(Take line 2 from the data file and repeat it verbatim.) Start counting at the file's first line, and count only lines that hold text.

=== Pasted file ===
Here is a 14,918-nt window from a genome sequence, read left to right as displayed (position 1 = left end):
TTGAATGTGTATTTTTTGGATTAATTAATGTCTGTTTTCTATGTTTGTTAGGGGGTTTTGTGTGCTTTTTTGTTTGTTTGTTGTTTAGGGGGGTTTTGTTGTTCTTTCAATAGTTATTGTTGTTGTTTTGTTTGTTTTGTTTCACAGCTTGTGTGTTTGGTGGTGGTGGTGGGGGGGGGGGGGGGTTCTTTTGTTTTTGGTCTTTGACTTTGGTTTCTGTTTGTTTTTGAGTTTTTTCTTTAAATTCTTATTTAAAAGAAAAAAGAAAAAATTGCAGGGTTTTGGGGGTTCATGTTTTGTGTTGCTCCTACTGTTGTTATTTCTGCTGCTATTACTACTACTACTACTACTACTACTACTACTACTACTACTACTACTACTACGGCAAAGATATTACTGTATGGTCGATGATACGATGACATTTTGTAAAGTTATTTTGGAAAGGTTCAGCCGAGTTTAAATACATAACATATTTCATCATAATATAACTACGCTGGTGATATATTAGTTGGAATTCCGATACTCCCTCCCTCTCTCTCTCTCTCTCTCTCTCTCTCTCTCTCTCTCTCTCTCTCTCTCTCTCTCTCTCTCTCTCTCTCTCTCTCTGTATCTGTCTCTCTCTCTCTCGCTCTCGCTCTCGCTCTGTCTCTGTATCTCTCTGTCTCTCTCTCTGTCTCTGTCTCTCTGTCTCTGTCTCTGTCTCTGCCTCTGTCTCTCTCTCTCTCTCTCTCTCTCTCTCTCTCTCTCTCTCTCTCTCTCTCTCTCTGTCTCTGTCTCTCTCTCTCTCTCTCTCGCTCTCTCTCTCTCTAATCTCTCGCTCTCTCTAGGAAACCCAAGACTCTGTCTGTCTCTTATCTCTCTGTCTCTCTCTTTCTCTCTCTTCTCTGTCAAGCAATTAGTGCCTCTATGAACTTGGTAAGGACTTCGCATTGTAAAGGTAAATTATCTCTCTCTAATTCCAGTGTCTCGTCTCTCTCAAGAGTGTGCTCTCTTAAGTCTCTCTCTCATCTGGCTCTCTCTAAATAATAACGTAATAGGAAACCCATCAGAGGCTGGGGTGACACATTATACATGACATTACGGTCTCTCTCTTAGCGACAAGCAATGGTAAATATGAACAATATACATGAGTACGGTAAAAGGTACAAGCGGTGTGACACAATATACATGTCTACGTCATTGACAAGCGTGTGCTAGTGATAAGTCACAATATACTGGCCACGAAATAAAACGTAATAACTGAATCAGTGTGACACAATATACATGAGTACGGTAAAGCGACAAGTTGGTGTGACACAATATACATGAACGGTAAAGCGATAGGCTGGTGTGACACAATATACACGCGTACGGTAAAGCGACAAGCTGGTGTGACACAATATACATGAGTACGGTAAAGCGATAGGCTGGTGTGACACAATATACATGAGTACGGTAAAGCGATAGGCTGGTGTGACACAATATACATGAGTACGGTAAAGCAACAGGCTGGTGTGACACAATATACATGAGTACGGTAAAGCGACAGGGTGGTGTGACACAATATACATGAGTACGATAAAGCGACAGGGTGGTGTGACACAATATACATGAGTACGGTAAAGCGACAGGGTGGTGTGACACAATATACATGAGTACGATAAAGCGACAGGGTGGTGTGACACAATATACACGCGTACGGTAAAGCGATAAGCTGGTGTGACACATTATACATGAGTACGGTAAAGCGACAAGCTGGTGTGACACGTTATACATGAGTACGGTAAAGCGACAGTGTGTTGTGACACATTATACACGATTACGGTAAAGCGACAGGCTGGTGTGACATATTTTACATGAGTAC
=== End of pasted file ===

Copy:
TTGAATGTGTATTTTTTGGATTAATTAATGTCTGTTTTCTATGTTTGTTAGGGGGTTTTGTGTGCTTTTTTGTTTGTTTGTTGTTTAGGGGGGTTTTGTTGTTCTTTCAATAGTTATTGTTGTTGTTTTGTTTGTTTTGTTTCACAGCTTGTGTGTTTGGTGGTGGTGGTGGGGGGGGGGGGGGGTTCTTTTGTTTTTGGTCTTTGACTTTGGTTTCTGTTTGTTTTTGAGTTTTTTCTTTAAATTCTTATTTAAAAGAAAAAAGAAAAAATTGCAGGGTTTTGGGGGTTCATGTTTTGTGTTGCTCCTACTGTTGTTATTTCTGCTGCTATTACTACTACTACTACTACTACTACTACTACTACTACTACTACTACTACTACGGCAAAGATATTACTGTATGGTCGATGATACGATGACATTTTGTAAAGTTATTTTGGAAAGGTTCAGCCGAGTTTAAATACATAACATATTTCATCATAATATAACTACGCTGGTGATATATTAGTTGGAATTCCGATACTCCCTCCCTCTCTCTCTCTCTCTCTCTCTCTCTCTCTCTCTCTCTCTCTCTCTCTCTCTCTCTCTCTCTCTCTCTCTCTCTCTGTATCTGTCTCTCTCTCTCTCGCTCTCGCTCTCGCTCTGTCTCTGTATCTCTCTGTCTCTCTCTCTGTCTCTGTCTCTCTGTCTCTGTCTCTGTCTCTGCCTCTGTCTCTCTCTCTCTCTCTCTCTCTCTCTCTCTCTCTCTCTCTCTCTCTCTCTCTCTGTCTCTGTCTCTCTCTCTCTCTCTCTCGCTCTCTCTCTCTCTAATCTCTCGCTCTCTCTAGGAAACCCAAGACTCTGTCTGTCTCTTATCTCTCTGTCTCTCTCTTTCTCTCTCTTCTCTGTCAAGCAATTAGTGCCTCTATGAACTTGGTAAGGACTTCGCATTGTAAAGGTAAATTATCTCTCTCTAATTCCAGTGTCTCGTCTCTCTCAAGAGTGTGCTCTCTTAAGTCTCTCTCTCATCTGGCTCTCTCTAAATAATAACGTAATAGGAAACCCATCAGAGGCTGGGGTGACACATTATACATGACATTACGGTCTCTCTCTTAGCGACAAGCAATGGTAAATATGAACAATATACATGAGTACGGTAAAAGGTACAAGCGGTGTGACACAATATACATGTCTACGTCATTGACAAGCGTGTGCTAGTGATAAGTCACAATATACTGGCCACGAAATAAAACGTAATAACTGAATCAGTGTGACACAATATACATGAGTACGGTAAAGCGACAAGTTGGTGTGACACAATATACATGAACGGTAAAGCGATAGGCTGGTGTGACACAATATACACGCGTACGGTAAAGCGACAAGCTGGTGTGACACAATATACATGAGTACGGTAAAGCGATAGGCTGGTGTGACACAATATACATGAGTACGGTAAAGCGATAGGCTGGTGTGACACAATATACATGAGTACGGTAAAGCAACAGGCTGGTGTGACACAATATACATGAGTACGGTAAAGCGACAGGGTGGTGTGACACAATATACATGAGTACGATAAAGCGACAGGGTGGTGTGACACAATATACATGAGTACGGTAAAGCGACAGGGTGGTGTGACACAATATACATGAGTACGATAAAGCGACAGGGTGGTGTGACACAATATACACGCGTACGGTAAAGCGATAAGCTGGTGTGACACATTATACATGAGTACGGTAAAGCGACAAGCTGGTGTGACACGTTATACATGAGTACGGTAAAGCGACAGTGTGTTGTGACACATTATACACGATTACGGTAAAGCGACAGGCTGGTGTGACATATTTTACATGAGTAC